Today there is a wide variety of opportunity to practice civil rights and human rights law, both within the United States and internationally. Civil rights and human rights lawyers may work in private practice, for non-profit institutions, for advocacy organizations, for government agencies, international bodies, or in other specialized environments. They may become involved in problems of discrimination on the basis of race, gender, religion, sexual preference, age, or disability, police misconduct, freedom of expression, issues of genocide or "ethnic cleansing," children's rights, slavery, international trafficking that exploits vulnerable populations, war crimes, and a myriad of other issues addressed by the Bill of Rights to the United States Constitution and the United Nations Universal Declaration of Human Rights.
Civil rights and human rights litigation is often highly stressful and frequently enormously frustrating. It seldom leads to great material rewards. It is, however, extremely rewarding. Significant civil rights and human rights cases demand consideration of a complex matrix of political, policy, humanitarian and legal factors. Not only persistence and passion, but also creativity and imagination are required. This work provides an unparalleled opportunity to be of service and to employ one's talents and skills on behalf of clients whose legal needs are not met in the marketplace.
Students who intend to seek employment in the civil rights and human rights arena are strongly advised to seek opportunities while in law school for part-time employment or volunteer work in this area. Employers generally place a high premium on a demonstrated commitment to civil rights and human rights in hiring.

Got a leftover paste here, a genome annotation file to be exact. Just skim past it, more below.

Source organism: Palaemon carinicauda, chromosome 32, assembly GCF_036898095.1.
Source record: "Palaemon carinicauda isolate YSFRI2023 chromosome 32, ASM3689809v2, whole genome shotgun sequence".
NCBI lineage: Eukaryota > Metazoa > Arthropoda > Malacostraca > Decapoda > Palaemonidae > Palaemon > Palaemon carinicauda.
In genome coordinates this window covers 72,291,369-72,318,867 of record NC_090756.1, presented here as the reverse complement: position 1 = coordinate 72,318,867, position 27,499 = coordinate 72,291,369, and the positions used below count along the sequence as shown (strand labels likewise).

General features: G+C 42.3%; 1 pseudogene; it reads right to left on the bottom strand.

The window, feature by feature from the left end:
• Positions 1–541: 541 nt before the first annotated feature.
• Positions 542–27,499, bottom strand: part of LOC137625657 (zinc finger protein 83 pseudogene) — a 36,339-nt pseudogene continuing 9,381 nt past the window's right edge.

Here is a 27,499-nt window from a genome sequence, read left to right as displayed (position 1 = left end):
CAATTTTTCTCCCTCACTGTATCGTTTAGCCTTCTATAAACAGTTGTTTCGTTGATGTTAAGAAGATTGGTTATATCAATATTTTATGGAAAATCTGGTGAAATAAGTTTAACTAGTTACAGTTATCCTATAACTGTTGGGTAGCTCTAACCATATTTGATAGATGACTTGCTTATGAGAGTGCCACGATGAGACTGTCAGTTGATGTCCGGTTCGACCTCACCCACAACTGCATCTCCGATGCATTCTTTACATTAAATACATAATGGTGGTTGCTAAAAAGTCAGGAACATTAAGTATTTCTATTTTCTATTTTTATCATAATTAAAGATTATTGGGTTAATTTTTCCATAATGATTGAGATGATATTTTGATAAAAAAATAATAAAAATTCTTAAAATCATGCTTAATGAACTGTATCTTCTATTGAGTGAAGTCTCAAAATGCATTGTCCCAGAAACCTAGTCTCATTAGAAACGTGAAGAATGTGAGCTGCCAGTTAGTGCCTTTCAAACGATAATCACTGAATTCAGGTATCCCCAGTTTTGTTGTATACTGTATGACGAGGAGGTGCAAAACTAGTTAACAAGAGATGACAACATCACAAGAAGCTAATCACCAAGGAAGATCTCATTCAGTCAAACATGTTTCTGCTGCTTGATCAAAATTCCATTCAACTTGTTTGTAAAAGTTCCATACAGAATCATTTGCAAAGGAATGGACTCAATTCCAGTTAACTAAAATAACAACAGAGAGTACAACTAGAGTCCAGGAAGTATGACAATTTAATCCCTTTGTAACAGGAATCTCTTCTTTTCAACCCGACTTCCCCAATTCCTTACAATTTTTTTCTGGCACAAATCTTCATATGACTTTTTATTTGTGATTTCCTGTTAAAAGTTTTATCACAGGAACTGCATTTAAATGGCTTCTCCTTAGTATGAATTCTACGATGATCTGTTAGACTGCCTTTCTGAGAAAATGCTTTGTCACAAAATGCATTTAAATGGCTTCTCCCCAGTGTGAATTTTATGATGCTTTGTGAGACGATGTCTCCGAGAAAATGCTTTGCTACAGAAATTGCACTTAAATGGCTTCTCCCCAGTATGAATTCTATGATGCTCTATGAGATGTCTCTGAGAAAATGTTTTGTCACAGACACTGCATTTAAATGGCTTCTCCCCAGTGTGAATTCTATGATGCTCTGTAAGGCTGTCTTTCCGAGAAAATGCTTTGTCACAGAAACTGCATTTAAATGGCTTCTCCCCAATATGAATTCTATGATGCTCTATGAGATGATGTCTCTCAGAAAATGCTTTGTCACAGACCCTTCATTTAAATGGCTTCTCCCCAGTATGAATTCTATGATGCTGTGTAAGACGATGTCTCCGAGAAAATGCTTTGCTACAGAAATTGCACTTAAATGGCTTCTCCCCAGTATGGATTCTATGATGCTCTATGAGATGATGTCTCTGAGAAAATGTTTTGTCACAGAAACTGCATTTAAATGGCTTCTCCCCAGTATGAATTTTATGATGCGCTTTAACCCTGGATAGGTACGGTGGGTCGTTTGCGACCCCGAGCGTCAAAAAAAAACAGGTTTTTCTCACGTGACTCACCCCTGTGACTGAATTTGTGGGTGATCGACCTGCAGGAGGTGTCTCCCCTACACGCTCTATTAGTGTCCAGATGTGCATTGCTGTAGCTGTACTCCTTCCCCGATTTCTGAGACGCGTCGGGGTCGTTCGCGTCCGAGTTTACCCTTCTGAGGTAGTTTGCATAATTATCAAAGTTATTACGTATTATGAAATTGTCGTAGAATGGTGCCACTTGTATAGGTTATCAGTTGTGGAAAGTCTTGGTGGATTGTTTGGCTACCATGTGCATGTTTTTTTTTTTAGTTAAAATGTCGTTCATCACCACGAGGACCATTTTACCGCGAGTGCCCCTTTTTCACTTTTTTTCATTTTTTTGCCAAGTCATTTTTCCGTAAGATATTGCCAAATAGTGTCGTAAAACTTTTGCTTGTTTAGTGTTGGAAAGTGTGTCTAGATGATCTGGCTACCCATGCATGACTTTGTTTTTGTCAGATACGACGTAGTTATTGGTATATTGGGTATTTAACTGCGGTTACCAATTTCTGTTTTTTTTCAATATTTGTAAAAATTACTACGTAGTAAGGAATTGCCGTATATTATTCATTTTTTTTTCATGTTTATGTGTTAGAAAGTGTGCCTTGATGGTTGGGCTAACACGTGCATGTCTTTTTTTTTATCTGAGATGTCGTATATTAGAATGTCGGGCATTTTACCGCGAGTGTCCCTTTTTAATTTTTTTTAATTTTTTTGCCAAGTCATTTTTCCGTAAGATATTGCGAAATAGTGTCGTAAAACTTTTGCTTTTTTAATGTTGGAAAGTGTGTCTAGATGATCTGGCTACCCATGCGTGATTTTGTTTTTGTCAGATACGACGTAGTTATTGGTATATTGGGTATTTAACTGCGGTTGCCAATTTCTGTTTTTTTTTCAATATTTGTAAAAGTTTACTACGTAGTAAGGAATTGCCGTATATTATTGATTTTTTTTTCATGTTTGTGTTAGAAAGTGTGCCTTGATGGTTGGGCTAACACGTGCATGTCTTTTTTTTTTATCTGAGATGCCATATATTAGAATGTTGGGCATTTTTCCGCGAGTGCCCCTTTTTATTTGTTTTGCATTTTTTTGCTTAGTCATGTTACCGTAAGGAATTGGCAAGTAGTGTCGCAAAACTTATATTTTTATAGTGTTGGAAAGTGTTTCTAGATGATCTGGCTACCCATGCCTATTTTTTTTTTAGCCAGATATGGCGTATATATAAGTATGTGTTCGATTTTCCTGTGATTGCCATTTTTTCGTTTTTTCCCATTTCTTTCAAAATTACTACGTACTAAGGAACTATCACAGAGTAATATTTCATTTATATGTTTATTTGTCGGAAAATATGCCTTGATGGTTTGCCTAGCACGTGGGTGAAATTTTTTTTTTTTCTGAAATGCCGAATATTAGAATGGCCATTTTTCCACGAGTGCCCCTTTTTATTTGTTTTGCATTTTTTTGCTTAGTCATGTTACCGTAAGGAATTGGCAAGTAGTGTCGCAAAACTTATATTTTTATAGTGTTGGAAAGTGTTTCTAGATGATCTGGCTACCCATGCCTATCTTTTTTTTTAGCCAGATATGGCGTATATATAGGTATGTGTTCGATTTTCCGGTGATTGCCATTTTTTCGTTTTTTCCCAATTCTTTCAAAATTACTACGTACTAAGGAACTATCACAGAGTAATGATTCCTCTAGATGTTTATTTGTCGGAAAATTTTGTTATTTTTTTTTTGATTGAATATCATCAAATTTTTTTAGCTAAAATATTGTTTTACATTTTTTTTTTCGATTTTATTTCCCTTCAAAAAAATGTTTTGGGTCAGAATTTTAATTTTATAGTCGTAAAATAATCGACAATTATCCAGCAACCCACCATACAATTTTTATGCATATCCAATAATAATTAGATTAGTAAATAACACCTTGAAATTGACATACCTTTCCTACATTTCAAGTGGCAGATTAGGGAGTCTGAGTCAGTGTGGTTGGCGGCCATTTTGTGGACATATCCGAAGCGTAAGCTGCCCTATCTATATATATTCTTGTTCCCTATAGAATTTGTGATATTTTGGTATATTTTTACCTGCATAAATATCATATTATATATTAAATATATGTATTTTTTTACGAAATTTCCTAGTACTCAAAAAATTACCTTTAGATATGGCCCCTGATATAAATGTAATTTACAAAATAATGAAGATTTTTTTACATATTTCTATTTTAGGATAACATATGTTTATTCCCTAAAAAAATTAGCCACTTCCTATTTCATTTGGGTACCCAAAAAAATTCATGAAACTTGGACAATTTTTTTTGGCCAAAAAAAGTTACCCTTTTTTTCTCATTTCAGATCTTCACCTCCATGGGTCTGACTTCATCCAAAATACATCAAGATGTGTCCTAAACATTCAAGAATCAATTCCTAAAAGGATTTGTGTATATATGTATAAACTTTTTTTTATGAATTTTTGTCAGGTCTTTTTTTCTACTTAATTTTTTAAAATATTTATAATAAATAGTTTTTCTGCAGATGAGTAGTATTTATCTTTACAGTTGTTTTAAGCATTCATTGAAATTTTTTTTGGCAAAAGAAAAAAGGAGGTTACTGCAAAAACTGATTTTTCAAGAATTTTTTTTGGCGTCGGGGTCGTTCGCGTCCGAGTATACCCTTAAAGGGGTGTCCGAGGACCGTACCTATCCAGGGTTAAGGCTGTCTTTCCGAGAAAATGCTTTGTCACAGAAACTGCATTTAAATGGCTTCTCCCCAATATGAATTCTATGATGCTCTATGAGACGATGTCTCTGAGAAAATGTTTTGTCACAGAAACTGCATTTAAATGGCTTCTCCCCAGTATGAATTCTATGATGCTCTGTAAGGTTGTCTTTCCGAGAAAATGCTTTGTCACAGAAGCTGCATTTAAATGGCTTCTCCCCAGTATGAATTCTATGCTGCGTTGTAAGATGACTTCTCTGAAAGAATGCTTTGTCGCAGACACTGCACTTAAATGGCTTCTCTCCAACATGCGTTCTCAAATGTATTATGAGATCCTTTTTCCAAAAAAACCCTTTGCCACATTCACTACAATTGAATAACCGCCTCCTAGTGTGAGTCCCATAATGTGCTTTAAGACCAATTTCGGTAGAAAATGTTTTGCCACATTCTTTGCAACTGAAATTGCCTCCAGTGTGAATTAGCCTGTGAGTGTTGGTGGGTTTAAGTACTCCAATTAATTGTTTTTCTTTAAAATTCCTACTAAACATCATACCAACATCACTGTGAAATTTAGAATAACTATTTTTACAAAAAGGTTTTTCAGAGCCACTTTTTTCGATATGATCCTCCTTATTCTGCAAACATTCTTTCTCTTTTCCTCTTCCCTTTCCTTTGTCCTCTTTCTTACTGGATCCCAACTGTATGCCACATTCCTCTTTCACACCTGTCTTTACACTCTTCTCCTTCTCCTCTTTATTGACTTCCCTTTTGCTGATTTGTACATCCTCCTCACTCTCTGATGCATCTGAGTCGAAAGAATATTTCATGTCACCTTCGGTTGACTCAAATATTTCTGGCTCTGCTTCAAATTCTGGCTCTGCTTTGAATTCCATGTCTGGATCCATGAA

Because civil rights and human rights involve such a broad range of problems, there is no standard menu of courses to prepare for a career in this area. Everyone headed toward a career in civil rights and human rights should probably take one or more upper level constitutional law courses, one or more survey courses in human rights and a course in international law. Beyond that, one's interests will determine which specialized courses to take. Suffolk offers the following courses relevant to civil rights and human rights litigation:
There are also many opportunities to participate in summer programs and externships, both in the United States and abroad, that provide valuable experience in this area. Students should seek out professors who teach civil rights and human rights courses, or who teach international law, for advice with respect to such programs. In addition, there are a number of moot court teams that participate in constitutional law and international law problems that provide extracurricular opportunities to gain experience in this area.